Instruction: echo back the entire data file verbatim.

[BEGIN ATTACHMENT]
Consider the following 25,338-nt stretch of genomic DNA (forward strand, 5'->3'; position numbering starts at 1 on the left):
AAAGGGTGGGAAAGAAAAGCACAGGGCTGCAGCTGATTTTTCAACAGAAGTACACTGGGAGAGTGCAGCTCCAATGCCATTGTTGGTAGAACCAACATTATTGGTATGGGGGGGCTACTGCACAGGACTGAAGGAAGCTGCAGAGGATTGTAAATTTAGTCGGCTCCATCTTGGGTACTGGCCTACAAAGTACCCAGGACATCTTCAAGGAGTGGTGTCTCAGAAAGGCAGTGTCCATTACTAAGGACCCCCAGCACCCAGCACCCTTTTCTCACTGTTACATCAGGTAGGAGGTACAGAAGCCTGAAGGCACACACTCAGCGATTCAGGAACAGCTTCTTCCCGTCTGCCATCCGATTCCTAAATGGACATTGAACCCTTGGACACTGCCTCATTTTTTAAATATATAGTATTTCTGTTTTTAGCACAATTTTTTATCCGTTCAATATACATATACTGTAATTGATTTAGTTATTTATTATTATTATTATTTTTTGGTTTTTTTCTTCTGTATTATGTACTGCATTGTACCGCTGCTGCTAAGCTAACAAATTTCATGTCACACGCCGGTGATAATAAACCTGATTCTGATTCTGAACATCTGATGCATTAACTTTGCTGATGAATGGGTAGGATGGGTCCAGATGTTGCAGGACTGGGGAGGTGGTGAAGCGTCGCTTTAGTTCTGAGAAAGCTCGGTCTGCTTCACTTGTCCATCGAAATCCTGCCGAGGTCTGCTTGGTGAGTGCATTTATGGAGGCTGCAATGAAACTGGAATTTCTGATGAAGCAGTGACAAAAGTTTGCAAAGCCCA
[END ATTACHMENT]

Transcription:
Consider the following 25,338-nt stretch of genomic DNA (forward strand, 5'->3'; position numbering starts at 1 on the left):
AAAGGGTGGGAAAGAAAAGCACAGGGCTGCAGCTGATTTTTCAACAGAAGTACACTGGGAGAGTGCAGCTCCAATGCCATTGTTGGTAGAACCAACATTATTGGTATGGGGGGGCTACTGCACAGGACTGAAGGAAGCTGCAGAGGATTGTAAATTTAGTCGGCTCCATCTTGGGTACTGGCCTACAAAGTACCCAGGACATCTTCAAGGAGTGGTGTCTCAGAAAGGCAGTGTCCATTACTAAGGACCCCCAGCACCCAGCACCCTTTTCTCACTGTTACATCAGGTAGGAGGTACAGAAGCCTGAAGGCACACACTCAGCGATTCAGGAACAGCTTCTTCCCGTCTGCCATCCGATTCCTAAATGGACATTGAACCCTTGGACACTGCCTCATTTTTTAAATATATAGTATTTCTGTTTTTAGCACAATTTTTTATCCGTTCAATATACATATACTGTAATTGATTTAGTTATTTATTATTATTATTATTTTTTGGTTTTTTTCTTCTGTATTATGTACTGCATTGTACCGCTGCTGCTAAGCTAACAAATTTCATGTCACACGCCGGTGATAATAAACCTGATTCTGATTCTGAACATCTGATGCATTAACTTTGCTGATGAATGGGTAGGATGGGTCCAGATGTTGCAGGACTGGGGAGGTGGTGAAGCGTCGCTTTAGTTCTGAGAAAGCTCGGTCTGCTTCACTTGTCCATCGAAATCCTGCCGAGGTCTGCTTGGTGAGTGCATTTATGGAGGCTGCAATGAAACTGGAATTTCTGATGAAGCAGTGACAAAAGTTTGCAAAGCCCA